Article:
The sale of Frith’s printing firm in 1854 financed the expeditions to Egypt and the Holy Land that were to establish his pre-eminence among early travel photographers. He made three trips between 1856 and 1860 (see fig.). On the first, he sailed up the Nile to the Second Cataract, recording the main historic monuments between Cairo and Abu Simbel. On the second, he struck eastwards to Palestine, visiting Jerusalem, Damascus and other sites associated with the life of Christ. The final expedition was the most ambitious, combining a second visit to the Holy Land with a deeper southward penetration of the Nile. His photographs of the temple at ...

Article

Israeli, 20th – 21st century, male.

Active in the United Kingdom.

Born 1967, in Tel Aviv, Israel.

Photographer, video artist. Sound, multimedia.

Ori Gersht studied photography at the University of Westminster, London, and graduated with a B.A. (Hons) in 1992. He then went on to study for an M.A. in the same subject at the Royal College of Art, London. A year after graduating, he took up the post of senior lecturer at Kent Institute of Art and Design, where he taught for seven years before becoming a reader at the same institute until ...

Article

Patricia Strathern

(b Langres, Haute-Marne, 1804; d Courcelles, nr Paris, 1892).

French photographer and draughtsman. A wealthy landowner and scholar who travelled widely, he made numerous sketches of Islamic architecture (untraced; engravings, Granada, Casa Tiros) and he took many very fine landscape photographs. During his travels in Italy, Asia Minor, Greece, Lebanon and Egypt (1841–5) he produced more than 900 daguerreotypes, which were used to illustrate his book on the Arabic monuments of the Middle East; he also photographed French monuments (e.g. La Tour St-Jacques, Paris, 1841; see Berger-Levrault, pl. 72). His work remained completely unknown until the plates (London, H. and A. Gernsheim priv. col.) were rediscovered in 1952. One of the earliest French landscape photographers, he devoted much of his time to his home at Courcelles, where he became a recluse after 1846. His only known contemporary exhibition was in Granada in 1833.

Monuments arabes et mauresques de Cordoue, Séville et Grenade (Paris, 1836)Monuments arabes d’Egypte, de Syrie et d’Asie Mineure...

Article

Iranian, 20th century, female.

Active in the USA.

Born in Iran.

Collage artist, photographer.

Fariba Hajamadi went to the USA at a relatively early age, studying at Western Michigan University and California Institute of Arts, where she made the acquaintance of many American artists. From ...

Article

Palestinian, 20th–21st century, female.

Active in England since 1975.

Born 1952, in Beirut.

Sculptor, installation artist, photographer. Multimedia.

Mona Hatoum studied graphic design at Beirut University College before settling in London in 1975, during civil war in Lebanon. In London she studied at the Byam Shaw School of Art and the Slade School of Fine Art. In the 1980s she began making video and performance works incorporating themes of exile and the body, such as ...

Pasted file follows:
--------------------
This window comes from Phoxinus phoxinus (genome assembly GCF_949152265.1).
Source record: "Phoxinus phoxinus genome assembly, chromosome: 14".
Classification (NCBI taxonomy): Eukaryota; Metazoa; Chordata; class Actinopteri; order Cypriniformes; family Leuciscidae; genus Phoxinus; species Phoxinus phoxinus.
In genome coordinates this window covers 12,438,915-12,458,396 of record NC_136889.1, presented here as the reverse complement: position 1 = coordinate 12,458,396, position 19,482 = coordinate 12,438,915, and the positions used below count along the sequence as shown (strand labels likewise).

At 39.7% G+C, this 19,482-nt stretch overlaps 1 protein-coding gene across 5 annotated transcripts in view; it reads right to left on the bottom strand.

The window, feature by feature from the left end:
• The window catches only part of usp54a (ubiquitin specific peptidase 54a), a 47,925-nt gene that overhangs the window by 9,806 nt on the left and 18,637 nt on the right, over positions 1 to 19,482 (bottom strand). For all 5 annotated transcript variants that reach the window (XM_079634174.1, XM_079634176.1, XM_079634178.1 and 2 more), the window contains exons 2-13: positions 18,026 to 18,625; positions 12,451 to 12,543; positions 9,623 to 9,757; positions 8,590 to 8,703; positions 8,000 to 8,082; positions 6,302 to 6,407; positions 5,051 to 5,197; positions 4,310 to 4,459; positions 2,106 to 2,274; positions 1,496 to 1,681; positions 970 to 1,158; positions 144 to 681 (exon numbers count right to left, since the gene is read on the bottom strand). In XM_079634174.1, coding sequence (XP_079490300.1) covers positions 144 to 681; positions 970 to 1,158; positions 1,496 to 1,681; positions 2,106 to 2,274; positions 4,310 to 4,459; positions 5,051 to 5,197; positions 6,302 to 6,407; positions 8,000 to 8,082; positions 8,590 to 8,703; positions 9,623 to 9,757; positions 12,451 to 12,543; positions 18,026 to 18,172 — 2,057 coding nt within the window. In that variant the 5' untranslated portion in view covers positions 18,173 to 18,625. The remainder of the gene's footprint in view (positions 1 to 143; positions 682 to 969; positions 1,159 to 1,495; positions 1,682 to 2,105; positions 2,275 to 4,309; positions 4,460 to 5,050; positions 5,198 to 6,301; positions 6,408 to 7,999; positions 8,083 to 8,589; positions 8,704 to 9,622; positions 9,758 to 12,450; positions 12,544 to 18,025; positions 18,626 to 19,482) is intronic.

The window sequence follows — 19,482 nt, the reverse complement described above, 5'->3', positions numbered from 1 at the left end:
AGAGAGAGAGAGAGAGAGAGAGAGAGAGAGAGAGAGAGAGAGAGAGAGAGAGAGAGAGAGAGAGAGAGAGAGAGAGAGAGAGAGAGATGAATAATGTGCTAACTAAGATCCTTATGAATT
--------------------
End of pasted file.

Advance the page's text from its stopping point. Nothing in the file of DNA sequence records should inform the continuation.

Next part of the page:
Article

Mary Chou

(b Bethlehem, 1970).

Palestinian conceptual artist. Jacir’s works use a variety of media including film, photography, installation, performance, video, sound, sculpture and painting. Jacir was raised in Saudi Arabia and attended high school in Rome, Italy. She received her BA from the University of Dallas, Irving, TX in 1992, her MFA from the Memphis College of Art, Memphis, TN in 1994, and participated in the Whitney Independent Study Program from 1998 to 1999. She became a professor at the International Academy of Art, Palestine in Ramallah in 2007. Jacir’s conceptual works explore the physical and psychological effects of social and political displacement and exile, primarily how they affect the Palestinian community. Her work investigated the impact of Israeli action on the Palestinian people and countered representations of Palestinians in the press as primarily militant. Jacir often collaborated with members of the Palestinian community, both local and international, in the creation of her works....

Article

Vanessa Rocco

(b Tambov, April 8, 1908; d London, Dec 24, 1974).

Russian-born photographer of Armenian heritage active in Britain. Kar is best known for her idiosyncratic and telling photographic portraits of writers and artists, particularly those within her circle of post-war London. She moved with her parents to Egypt in 1921 and studied at the prestigious Lycée Français in Alexandria. At age 20 she moved to Paris, became enamoured of Surrealism, and worked as an apprentice in the photographic studio of the German Heinrich Heidersberger (1906–2006). She returned to Egypt in 1933 and later opened a photography studio called ‘Idabel’ with her husband Edmond Belali, then in 1945 relocated her portrait practice to London with her second husband, the art dealer Victor Musgrave (1919–84). In London Kar cultivated a roster of painters, sculptors, authors, and actors as clients. Closely cropped portraits of the painter Bridget Riley (1963, see fig.) and the sculptor Dame Barbara Hepworth (...